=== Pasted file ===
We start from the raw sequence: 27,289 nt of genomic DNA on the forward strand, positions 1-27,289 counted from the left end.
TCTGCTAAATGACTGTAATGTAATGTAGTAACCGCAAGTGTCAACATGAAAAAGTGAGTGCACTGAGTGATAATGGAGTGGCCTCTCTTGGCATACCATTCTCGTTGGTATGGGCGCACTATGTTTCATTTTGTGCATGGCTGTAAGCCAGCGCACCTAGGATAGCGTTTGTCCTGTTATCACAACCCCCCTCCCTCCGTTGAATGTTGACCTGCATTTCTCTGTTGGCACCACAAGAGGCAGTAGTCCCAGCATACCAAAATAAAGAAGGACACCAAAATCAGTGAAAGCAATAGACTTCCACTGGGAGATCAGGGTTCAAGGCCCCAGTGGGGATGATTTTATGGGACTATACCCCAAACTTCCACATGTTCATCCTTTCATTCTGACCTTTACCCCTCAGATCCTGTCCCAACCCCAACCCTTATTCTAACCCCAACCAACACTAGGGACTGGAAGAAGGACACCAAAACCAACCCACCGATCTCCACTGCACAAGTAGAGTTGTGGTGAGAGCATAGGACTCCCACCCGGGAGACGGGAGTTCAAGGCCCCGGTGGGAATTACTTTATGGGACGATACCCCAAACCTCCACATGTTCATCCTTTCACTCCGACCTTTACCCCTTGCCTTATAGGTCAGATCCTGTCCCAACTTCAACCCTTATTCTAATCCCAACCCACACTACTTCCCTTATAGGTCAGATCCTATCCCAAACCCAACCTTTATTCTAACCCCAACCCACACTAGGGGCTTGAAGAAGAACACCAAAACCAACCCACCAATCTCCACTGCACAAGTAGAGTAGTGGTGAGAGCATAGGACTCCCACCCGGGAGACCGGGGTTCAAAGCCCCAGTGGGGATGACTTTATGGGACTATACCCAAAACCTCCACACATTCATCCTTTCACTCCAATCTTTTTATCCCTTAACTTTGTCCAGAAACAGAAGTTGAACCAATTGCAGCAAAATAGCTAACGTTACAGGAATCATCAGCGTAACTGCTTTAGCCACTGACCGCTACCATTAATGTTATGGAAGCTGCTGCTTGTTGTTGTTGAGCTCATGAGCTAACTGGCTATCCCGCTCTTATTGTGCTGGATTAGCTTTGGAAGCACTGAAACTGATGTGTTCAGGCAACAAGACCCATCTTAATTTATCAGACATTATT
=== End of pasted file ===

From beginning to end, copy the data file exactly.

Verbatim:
We start from the raw sequence: 27,289 nt of genomic DNA on the forward strand, positions 1-27,289 counted from the left end.
TCTGCTAAATGACTGTAATGTAATGTAGTAACCGCAAGTGTCAACATGAAAAAGTGAGTGCACTGAGTGATAATGGAGTGGCCTCTCTTGGCATACCATTCTCGTTGGTATGGGCGCACTATGTTTCATTTTGTGCATGGCTGTAAGCCAGCGCACCTAGGATAGCGTTTGTCCTGTTATCACAACCCCCCTCCCTCCGTTGAATGTTGACCTGCATTTCTCTGTTGGCACCACAAGAGGCAGTAGTCCCAGCATACCAAAATAAAGAAGGACACCAAAATCAGTGAAAGCAATAGACTTCCACTGGGAGATCAGGGTTCAAGGCCCCAGTGGGGATGATTTTATGGGACTATACCCCAAACTTCCACATGTTCATCCTTTCATTCTGACCTTTACCCCTCAGATCCTGTCCCAACCCCAACCCTTATTCTAACCCCAACCAACACTAGGGACTGGAAGAAGGACACCAAAACCAACCCACCGATCTCCACTGCACAAGTAGAGTTGTGGTGAGAGCATAGGACTCCCACCCGGGAGACGGGAGTTCAAGGCCCCGGTGGGAATTACTTTATGGGACGATACCCCAAACCTCCACATGTTCATCCTTTCACTCCGACCTTTACCCCTTGCCTTATAGGTCAGATCCTGTCCCAACTTCAACCCTTATTCTAATCCCAACCCACACTACTTCCCTTATAGGTCAGATCCTATCCCAAACCCAACCTTTATTCTAACCCCAACCCACACTAGGGGCTTGAAGAAGAACACCAAAACCAACCCACCAATCTCCACTGCACAAGTAGAGTAGTGGTGAGAGCATAGGACTCCCACCCGGGAGACCGGGGTTCAAAGCCCCAGTGGGGATGACTTTATGGGACTATACCCAAAACCTCCACACATTCATCCTTTCACTCCAATCTTTTTATCCCTTAACTTTGTCCAGAAACAGAAGTTGAACCAATTGCAGCAAAATAGCTAACGTTACAGGAATCATCAGCGTAACTGCTTTAGCCACTGACCGCTACCATTAATGTTATGGAAGCTGCTGCTTGTTGTTGTTGAGCTCATGAGCTAACTGGCTATCCCGCTCTTATTGTGCTGGATTAGCTTTGGAAGCACTGAAACTGATGTGTTCAGGCAACAAGACCCATCTTAATTTATCAGACATTATT